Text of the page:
These are the index to the Dun & Dunn testaments - the period range is 1513-1901.
If a person wished to settle his or her affairs before death, they drew up a will, which set down their instructions as to the disposal of their possessions and named the executor whom they wished to administer the estate.
The executor had to be confirmed by the court and the document drawn up by the court for this purpose is known as a testament.
There are two types of testaments: the testament testamentar and testament dative.
The testament testamentar applied when the deceased died testate (leaving a will).
It comprised four parts: the introductory clause, an inventory of the deceased's possessions, the confirmation clause and a copy of the will, stating the wishes of the deceased regarding the disposal of the estate and naming the executor (usually a family member) he or she had chosen to undertake this task.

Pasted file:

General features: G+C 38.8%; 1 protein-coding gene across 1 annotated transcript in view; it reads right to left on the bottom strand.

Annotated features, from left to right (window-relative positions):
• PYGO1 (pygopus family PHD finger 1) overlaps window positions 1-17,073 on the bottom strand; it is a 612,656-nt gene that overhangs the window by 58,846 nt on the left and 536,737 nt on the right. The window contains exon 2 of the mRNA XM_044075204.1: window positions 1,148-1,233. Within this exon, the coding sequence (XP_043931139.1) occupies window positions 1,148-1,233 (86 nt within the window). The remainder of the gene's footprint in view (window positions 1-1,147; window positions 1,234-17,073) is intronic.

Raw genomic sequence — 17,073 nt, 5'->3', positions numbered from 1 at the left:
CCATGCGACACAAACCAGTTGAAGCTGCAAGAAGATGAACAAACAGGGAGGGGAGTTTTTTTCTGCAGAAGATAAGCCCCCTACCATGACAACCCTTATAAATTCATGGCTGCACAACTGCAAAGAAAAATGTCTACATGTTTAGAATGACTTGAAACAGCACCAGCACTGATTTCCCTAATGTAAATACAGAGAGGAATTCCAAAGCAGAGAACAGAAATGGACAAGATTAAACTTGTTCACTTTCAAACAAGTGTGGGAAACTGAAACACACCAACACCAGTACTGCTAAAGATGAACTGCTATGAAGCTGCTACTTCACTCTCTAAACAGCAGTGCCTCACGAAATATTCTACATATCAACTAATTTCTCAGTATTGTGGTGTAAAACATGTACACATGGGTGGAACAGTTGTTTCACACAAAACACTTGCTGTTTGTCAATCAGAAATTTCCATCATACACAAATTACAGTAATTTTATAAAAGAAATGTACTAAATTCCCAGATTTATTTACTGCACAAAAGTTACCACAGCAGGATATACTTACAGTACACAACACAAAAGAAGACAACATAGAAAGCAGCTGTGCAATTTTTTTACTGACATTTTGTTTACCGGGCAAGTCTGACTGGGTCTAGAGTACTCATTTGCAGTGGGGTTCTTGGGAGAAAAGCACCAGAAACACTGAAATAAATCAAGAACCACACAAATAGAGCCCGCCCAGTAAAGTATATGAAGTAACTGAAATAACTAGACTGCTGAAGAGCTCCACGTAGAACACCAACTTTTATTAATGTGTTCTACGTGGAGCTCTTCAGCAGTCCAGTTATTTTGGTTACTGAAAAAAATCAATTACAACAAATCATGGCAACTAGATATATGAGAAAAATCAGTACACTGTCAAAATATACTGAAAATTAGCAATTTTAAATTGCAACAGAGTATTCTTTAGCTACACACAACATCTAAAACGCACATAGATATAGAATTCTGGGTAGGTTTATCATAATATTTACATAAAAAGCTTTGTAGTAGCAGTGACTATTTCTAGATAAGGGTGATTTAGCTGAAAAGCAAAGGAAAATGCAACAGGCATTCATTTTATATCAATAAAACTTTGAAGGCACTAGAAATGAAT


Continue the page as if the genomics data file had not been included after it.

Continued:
If a copy of the will was not included, reference was made to it having been recorded elsewhere, probably in the court's Registers of Deeds.
The testament dative was drawn up by the court if a person died intestate (without leaving a will), in order to appoint and confirm the executor on their behalf.
It comprised three parts: the introductory clause, an inventory of the deceased's possessions, and the confirmation clause. The testament dative might name a family member as executor, but if the deceased died in debt, a creditor might be appointed as executor instead. In such cases, the testament would include a list of the deceased's debts and would exist solely for the purpose of authorising the discharge of those debts.
The above is from www.scotlandspeople.gov.uk
Note: For some there are links to the wills - these are in pdf format - any problems with reading the early material let me know.